Ironically, one of the candidates that Nixon briefly considered elevating to the Supreme Court was Leon Jaworski, who as special prosecutor later named the President as an unindicted co-conspirator in Watergate.35
President Nixon’s hostile relationship with the news media surfaced on more than one telephone tape in 1971. When the New York Times began publishing articles on and excerpts from the Pentagon Papers, a massive classified Defense Department history of US relations with Vietnam, Nixon became alarmed at the possibility of further leaks.36 Fearing additional disclosures, the President tried to sharply limit the number of officials cleared to read top secret documents.37
The President spent less than 10 minutes deliberating before deciding to launch one of the biggest First Amendment cases in history.38 Nixon’s attempt to exercise “prior restraint” on the press—that is, to use the power of the government to block the Times and other newspapers from publishing the Pentagon Papers—was struck down by the Supreme Court in less than a month.
Unlike future presidents, Nixon was unwilling to prosecute journalists for publishing classified information. He rejected the idea when FBI director J. Edgar Hoover broached it.39 Nixon was not, however, above using the power of the White House to force a reporter on his Enemies List out of a job, as White House special counsel Charles W. “Chuck” Colson tried to do to CBS correspondent Daniel Schorr.40
Unemployment and Inflation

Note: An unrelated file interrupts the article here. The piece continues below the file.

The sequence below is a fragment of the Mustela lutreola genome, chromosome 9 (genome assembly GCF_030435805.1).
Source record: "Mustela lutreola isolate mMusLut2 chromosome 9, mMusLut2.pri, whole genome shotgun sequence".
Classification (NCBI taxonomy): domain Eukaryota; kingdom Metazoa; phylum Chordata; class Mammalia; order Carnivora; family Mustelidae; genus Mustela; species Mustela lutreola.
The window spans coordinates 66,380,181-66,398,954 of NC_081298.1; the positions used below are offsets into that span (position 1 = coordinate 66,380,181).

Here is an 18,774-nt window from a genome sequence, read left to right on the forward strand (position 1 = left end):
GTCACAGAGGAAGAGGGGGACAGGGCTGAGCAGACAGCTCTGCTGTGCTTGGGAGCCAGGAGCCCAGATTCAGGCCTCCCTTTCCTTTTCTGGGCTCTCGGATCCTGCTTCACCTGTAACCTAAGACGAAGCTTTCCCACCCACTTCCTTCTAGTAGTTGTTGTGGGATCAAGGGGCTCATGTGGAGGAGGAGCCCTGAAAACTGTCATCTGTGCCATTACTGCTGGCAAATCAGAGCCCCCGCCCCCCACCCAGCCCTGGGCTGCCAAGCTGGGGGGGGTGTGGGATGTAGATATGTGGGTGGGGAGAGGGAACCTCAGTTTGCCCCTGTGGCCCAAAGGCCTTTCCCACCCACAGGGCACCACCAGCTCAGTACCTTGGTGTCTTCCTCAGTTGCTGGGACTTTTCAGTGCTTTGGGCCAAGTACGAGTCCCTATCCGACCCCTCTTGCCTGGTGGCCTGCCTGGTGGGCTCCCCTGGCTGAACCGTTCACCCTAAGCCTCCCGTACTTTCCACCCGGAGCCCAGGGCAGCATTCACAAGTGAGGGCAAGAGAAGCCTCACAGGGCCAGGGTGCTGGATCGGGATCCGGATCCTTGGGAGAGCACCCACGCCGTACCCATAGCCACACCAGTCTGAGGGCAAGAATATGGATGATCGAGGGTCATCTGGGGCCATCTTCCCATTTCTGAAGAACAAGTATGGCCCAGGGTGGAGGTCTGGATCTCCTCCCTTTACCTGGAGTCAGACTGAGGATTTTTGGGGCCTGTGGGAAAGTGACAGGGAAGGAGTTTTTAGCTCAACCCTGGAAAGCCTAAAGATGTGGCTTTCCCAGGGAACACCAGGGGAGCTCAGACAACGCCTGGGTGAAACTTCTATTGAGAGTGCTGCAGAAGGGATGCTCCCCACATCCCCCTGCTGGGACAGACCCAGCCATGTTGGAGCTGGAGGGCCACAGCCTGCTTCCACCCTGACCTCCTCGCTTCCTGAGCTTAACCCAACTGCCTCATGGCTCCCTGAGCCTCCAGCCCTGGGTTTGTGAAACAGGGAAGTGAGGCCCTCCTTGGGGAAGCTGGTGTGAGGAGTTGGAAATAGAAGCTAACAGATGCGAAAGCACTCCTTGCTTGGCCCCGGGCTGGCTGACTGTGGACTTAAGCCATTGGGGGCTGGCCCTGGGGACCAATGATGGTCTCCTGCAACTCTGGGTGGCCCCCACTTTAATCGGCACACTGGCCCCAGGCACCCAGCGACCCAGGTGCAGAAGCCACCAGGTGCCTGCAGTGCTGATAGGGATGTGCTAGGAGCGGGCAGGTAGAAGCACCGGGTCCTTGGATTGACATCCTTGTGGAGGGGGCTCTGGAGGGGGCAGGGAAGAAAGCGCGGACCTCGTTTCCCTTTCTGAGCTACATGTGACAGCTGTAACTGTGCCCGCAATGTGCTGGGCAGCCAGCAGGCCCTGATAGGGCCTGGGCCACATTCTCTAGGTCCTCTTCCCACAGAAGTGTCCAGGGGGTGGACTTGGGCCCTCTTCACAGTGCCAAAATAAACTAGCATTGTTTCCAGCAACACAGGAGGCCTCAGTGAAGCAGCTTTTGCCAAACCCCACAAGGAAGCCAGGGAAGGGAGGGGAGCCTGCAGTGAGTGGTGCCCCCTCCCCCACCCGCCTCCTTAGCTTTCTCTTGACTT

In addition to attacking their perceived political enemies, Nixon and Colson can be heard on the tapes plotting to politicize the unemployment rate.
When the Bureau of Labor Statistics divulged to reporters (accurately) that a 0.6 percent drop in the June unemployment rate was due to a statistical quirk, a furious Nixon moved quickly to fire those responsible for the release.41 As soon as he had arranged for their dismissal, Nixon discussed with Colson ways to tamper with the unemployment rate to benefit the administration politically.42 But while the ouster of employees who told inconvenient truths went forward, the formula for calculating the unemployment rate proved immune to presidential tampering.
In an attempt to reduce real unemployment, Nixon had Secretary of the Treasury John B. Connally negotiate with other countries to reduce trade barriers and to devalue the American dollar, making American exports less expensive for foreign consumers and foreign imports more expensive for American consumers.43 Nixon hoped that if Americans bought American goods, it would increase business for American companies, which in turn could employ more American workers.
In another attempt to reduce unemployment, Nixon pressured Federal Reserve chairman Arthur F. Burns to adopt an “easy money” policy. Although the President privately obtained the chairman’s agreement that the Fed would be “goosing” the economy for the reelection year of 1972, Burns’s unwillingness to completely toe the administration’s line on the economy infuriated Nixon. He concluded, without any evidence, that Burns was part of a “Jewish cabal.” He decided to plant two false stories in the press, claiming first that Burns had asked for a salary increase, and second that Nixon was contemplating an expansion of the Federal Reserve Board’s membership, which would dilute the chairman’s voice in setting policy.44 The chairman’s consequent cries of pain were the President’s pleasure.45 At the end of the year, Burns called Nixon with the welcome news that the Federal Reserve was lowering the discount rate.46